- Bob Harig, Senior Golf Writer
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The air turned cold. The misting rain became an annoyance. Darkness began to envelope Augusta National Golf Club, and as Nick Faldo stood to the side of the 10th green, he was helpless to do anything about his predicament.
Several yards away, Scott Hoch stood over a 2-foot putt, ready to win the 1989 Masters in a sudden-death playoff. He had missed an opportunity to win the tournament in regulation with a birdie putt on the 18th, one hole after having bogeyed No. 17 to fall into a tie.
Faldo, who had rallied with a final-round 65 and was still 5 strokes back with seven holes to play, was about to see those efforts wasted.
Or so you would think.
"I said to myself, 'I can still win this bloody thing.' That's what I said," recalled Faldo, now 51. "It's kind of weird. But that's what I thought."
What happened next is part of golf lore, a Masters moment for the ages -- if not one that Hoch cares to dwell on.
Hoch missing that short par putt was a major championship gaffe. The ball didn't even hit the hole.
Twenty years later, Hoch has come to terms with his brush with immortality. Now 53 and competing on the Champions Tour, he won 11 times on the PGA Tour, played on two U.S. Ryder Cup teams and earned nearly $20 million.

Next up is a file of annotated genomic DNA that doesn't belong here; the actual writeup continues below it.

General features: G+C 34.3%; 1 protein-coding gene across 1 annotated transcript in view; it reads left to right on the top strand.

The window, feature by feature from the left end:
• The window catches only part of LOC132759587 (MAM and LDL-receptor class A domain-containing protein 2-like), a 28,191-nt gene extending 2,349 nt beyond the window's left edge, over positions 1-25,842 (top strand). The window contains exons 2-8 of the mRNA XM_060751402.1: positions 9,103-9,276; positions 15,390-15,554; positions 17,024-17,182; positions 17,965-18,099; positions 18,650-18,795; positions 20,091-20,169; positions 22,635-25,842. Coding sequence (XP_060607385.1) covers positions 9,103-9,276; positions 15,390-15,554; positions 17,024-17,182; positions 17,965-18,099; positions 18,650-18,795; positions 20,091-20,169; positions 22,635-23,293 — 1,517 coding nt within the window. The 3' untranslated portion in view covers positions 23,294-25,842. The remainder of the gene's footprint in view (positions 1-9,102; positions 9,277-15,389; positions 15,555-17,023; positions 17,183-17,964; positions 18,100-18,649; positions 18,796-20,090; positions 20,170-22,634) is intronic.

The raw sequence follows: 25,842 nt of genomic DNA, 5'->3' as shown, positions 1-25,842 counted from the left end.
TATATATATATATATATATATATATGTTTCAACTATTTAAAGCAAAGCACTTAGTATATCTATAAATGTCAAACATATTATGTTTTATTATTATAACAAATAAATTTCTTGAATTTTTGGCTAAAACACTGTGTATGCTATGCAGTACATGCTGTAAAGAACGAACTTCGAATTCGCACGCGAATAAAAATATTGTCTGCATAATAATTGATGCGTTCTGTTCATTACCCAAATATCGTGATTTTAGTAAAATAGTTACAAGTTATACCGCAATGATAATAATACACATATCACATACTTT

But the botched putt remains his legacy. For a time, the phrase "Hoch as in choke" was used derisively to describe him, although he went on to win eight of his titles after that Masters and climbed to as high as 11th in the world in 1997.
"It was a great experience, but you would have liked to have finished it off better than that," Hoch said recently. "I don't think about it anymore ... except when someone brings it up. But for a while there, you can't help it. You strive to win major tournaments ... I certainly would have loved to win that, but I didn't."
Hoch remembers a fan yelling out after the 16th hole that he needed just two pars to win the Masters.
That caused a momentary lapse that led to a poor drive on the 17th hole, his tee shot hitting a tree and bounding into the 15th fairway. Hoch regrets not trying to regroup on the tee before hitting the shot. From there, he was unable to make par and fell into a tie with Faldo.
Hoch narrowly missed a birdie putt on the 18th hole, finishing with a 3-under-par 69 that tied at 283 (5 under par) with Faldo -- who had birdied the 16th and 17th holes.
Faldo's route to the top was much different. After an opening-round 68, he was a stroke behind surprise leader Lee Trevino, who at age 49 was the story of the day. A second-round 73 left him tied with Trevino, but Faldo then shot a third-round 77.
Weather interrupted Saturday play, part of it completed Sunday morning, when Faldo seemingly fell out of contention.
"I had it all planned what I was going to do and did it all wrong," said Faldo, who will work the Masters as an analyst for CBS this year."I was hoping to shoot 2-under for those last six holes, and I shot 2-over. I was really down about that.